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Trump Pushes the Envelope: NATO Military Exercises Near Russian Border in Northern Norway – August – November, 2018: Part Two – Some Strategic Considerations

November 5, 2018

Rally against the nuclear arms race, June 1982, Denver, Colorado. It coincided with what is referred to as the Second Session on Disarmament at the United Nations in New York. There, a million people demonstrated against the nuclear arms race. In Denver, I don’t remember the number, but believe it was between 25,00-30,000, one of the largest in Colorado until Trumpty-Dumpty was elected and hundreds of thousands took to the street in protest. We’re (we = the world) are going to have to get back in the streets again on this one.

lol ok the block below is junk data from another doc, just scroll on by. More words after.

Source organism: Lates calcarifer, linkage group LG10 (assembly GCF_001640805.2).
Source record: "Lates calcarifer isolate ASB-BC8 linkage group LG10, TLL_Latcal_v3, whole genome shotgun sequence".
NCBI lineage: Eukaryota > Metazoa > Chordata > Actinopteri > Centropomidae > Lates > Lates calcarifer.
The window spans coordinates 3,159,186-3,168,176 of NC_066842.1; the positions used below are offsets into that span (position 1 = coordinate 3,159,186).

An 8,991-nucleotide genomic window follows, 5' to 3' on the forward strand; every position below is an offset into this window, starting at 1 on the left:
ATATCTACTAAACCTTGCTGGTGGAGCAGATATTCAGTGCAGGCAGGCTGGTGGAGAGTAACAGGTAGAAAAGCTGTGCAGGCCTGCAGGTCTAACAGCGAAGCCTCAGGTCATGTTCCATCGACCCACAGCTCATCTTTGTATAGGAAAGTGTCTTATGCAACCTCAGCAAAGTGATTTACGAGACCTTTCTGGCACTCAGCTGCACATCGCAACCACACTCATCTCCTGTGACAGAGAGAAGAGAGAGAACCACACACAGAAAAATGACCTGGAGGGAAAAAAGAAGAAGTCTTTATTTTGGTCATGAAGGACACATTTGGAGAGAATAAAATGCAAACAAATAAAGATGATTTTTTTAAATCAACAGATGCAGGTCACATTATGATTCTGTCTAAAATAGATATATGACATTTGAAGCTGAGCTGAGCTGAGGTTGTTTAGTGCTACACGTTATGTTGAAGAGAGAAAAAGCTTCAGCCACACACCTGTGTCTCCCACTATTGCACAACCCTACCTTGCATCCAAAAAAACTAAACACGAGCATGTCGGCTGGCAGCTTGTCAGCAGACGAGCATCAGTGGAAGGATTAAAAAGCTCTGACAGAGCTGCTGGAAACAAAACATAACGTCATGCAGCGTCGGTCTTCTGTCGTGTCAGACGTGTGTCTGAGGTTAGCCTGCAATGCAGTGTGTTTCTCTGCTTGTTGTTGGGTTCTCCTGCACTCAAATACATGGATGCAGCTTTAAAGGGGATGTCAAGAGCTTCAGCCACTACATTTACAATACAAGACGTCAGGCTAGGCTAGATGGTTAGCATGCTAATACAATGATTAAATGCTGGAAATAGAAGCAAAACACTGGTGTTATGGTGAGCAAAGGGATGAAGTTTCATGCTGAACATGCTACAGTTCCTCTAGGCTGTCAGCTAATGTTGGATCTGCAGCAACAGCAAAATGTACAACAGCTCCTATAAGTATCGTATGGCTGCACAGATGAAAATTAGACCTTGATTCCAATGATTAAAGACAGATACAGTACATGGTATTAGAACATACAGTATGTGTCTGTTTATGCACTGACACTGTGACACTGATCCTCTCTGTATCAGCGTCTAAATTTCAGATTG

Trump Pushes the Envelope: NATO Military Exercises Near Russian Border in Northern Norway – August – November, 2018: Part Two. (Part One) (Part Three)

1.  Some Global Considerations Behind Trident Juncture 18

Trident Juncture 18, the largest NATO military maneuvers in nearly forty years in northern Norway and the adjoining Arctic Ocean are about to come to an end. They were meant, essentially, to scare the bejesus out of Russia and I have little doubt that they did just that. NATO is preparing for war against Russia. There is no other reasonable conclusion that one can make from the evidence presented. Driven by Washington, if NATO is preparing for war, what kind of war could it be other than nuclear war.

In the midst of these maneuvers close to the Russian border, as a kind of icing on the cake to put the Russians in their place, U.S. President Trump announced that the United States would soon be withdrawing from the Intermediate-Range Nuclear Forces Treaty (INF Treaty for short). A double whammy – first the maneuvers themselves, then the announcement of the political consequence: a renewed nuclear weapons arms race.